• An extension of the bike lanes on Edinburg Road, from Village Road East to the entrance of Mercer County Park. This would mean a continuous bike lane from the intersection of South Mill Road and Route 571 (close to a crossing of the Trolley Line Trail) down to the park entrance and almost to Old Trenton Road. According to the capital improvement budget, design work would be done in August and September, followed by engineering work and the preparation of bid documents, and then the actual bidding. Construction is anticipated for August to November 2012.
  • A traffic light at Canal Pointe Boulevard and Meadow Road. The WWBPA last year supported a letter from a Canal Pointe resident calling for traffic lights (both letters are here) and called for a road diet to help make the road safer. This traffic light is a step in the right direction, but we would like to see other recommendations made in a recent study. Design and engineering work for this was funded two years ago, and the budget would provide the second $75,000 for construction. Construction is planned for between August and October of this year. The budget also calls for funding engineering work for a traffic light at Canal Pointe and Carnegie Center Boulevard that would be installed in another year.

More bicycle and pedestrian improvements are planned in the following five years of township’s six-year capital program.

  • The? bike-lane extension program through 2016 calls for adding bike lanes along North Post Road between Woodmeadow Lane and Village Road West; Village Road West between the Windsor Ponds Development and Quakerbridge Road; Village Road East between Old Trenton Road and South Lane; Alexander Road between Wallace Road and Route 571/Princeton-Hightstown Road; and Harris Road between Alexander Road and Clarksville Road.
  • The sidewalk-extension program through 2016 calls for sidewalks on Cranbury Road between Sunnydale Way and Route 571; South Mill Road between Village Road East and Edinburg Road; Millstone Road between Cranbury Road and Plainsboro Township border; Cranbury Road between Clarksville Road and Van Nest Park; Clarksville Road between Cranbury Road and Princeton Hightstown Road; Rabbit Hill Road between Route 571 and Bennington Drive; North Post Road between Clarksville Road and Village Road West; Conover Road between Ginnie Lane and Aldrich Way; North Mill Road between Clarksville Road and Route 571.

What’s missing, in the WWBPA’s opinion, is any mention of completing the sidewalk on Route 571 between Clarksville and Wallace roads. This should be a priority for our downtown and should be done as soon as possible. Watch our video to see just how few gaps there are!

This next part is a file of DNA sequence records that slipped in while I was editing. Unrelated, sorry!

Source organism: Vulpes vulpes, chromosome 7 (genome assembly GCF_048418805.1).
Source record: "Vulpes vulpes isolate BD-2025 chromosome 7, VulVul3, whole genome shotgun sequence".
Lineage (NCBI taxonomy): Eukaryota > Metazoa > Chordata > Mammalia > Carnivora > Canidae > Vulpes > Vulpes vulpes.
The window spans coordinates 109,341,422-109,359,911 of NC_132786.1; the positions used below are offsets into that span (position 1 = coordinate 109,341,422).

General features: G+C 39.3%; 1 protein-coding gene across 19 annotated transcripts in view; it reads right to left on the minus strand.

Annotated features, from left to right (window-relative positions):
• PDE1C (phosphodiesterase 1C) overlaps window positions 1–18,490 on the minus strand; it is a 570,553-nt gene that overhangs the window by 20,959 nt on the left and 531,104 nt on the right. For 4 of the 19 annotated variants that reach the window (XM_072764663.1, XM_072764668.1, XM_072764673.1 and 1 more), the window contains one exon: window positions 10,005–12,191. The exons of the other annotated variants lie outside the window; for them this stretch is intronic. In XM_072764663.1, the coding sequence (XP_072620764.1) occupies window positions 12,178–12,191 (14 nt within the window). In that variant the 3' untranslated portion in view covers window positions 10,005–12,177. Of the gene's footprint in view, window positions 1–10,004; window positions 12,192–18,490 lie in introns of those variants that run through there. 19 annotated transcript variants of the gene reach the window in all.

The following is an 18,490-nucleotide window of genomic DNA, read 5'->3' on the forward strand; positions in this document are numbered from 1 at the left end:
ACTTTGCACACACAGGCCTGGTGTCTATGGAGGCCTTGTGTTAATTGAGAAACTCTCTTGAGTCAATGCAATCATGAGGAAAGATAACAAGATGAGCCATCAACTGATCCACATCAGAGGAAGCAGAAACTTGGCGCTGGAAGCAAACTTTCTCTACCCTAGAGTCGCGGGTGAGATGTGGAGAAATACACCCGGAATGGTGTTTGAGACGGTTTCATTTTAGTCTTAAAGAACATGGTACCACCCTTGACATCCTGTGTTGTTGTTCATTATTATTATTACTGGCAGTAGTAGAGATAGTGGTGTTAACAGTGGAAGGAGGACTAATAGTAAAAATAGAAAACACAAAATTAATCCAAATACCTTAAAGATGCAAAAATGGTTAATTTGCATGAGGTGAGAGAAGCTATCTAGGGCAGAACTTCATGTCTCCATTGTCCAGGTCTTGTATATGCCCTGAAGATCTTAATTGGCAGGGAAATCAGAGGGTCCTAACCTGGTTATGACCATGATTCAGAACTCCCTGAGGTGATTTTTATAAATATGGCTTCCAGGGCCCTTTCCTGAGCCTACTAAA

We encourage the township to use money for sidewalk repairs and intersection upgrades to fix a couple of the problem spots in the next 12 months and to consider installing the missing sidewalks for our downtown without waiting for the yet-to-be approved and financed overhaul of Route 571.We know this is an “interim” measure until Mercer County reconstructs the road, but “interim” can be a very long time. It’s also unlikely that the sidewalks would move if the road is reconfigured.

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A Bicycle and Pedestrian-Friendly Bridge

Monday, April 4 by silvia

Coming soon: a more bicycle and pedestrian-friendly Schalks Crossing bridge

Coming soon: a more bicycle and pedestrian-friendly Schalks Crossing bridge

Gov. Christie’s proposed NJDOT transportation capital program for the fiscal year that begins in July includes $8.7 million to replace the bridge deck over the railroad tracks on Schalks Crossing Road, heading north in Plainsboro toward South Brunswick.

A shared bicycle/pedestrian sidewalk lane will be provided through cantilever additions along both the east and west sides. (As the WWBPA noted in a letter to the Princeton Packet in 2009, the bridge on Clarksville Road could use this too.)

Roadway improvements would include milling and resurfacing the existing roadway approaches for tie-ins to the bridge.

The state’s capital program also includes funds for a New Brunswick Bikeway (which would link the various Rutgers campuses), various intersection treatments, and grade-separation crossings at?locations in Middlesex and Union counties that intersect with the state highway system and will allow for a safe crossing along the East Coast Greenway route.

We’re also intrigued by a Lawrence Township project that is receiving $30,000 as part of an effort to turn a stretch of Business U.S. 1 into a pedestrian-friendly roadway that slows speeds and promotes business development. It’s described this way: “The roadway cross section (traveled way) will be reduced to provide 11-foot travel lanes, on-street parking along the northbound side of Route 1B, pedestrian ?bulb-outs,? crosswalk enhancements and a 16-foot-wide center median, which can be planted with suitable low ground cover, flowers, etc.” The state’s five-year transportation capital plan calls for $4.3 million in the fiscal year that begins in July 2012 to cover construction costs. Sounds like a Complete Street!

Other projects include $3.5 million for right-of-way acquisitions as part of proposed safety improvements along Route 1 between Nassau Park and I-95.? The five-year plan calls for spending nearly $9 million two years later for the actual construction. You can read more about these projects here.

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An Effective Pedestrian Crossing

Sunday, April 3 by JerryFoster


Check out the innovative pedestrian crossing in New Brunswick: Not only does it blink when a pedestrian is crossing, it shows the speed of approaching traffic. It’s even solar-powered. A possible solution for Sherbrooke and Route 571?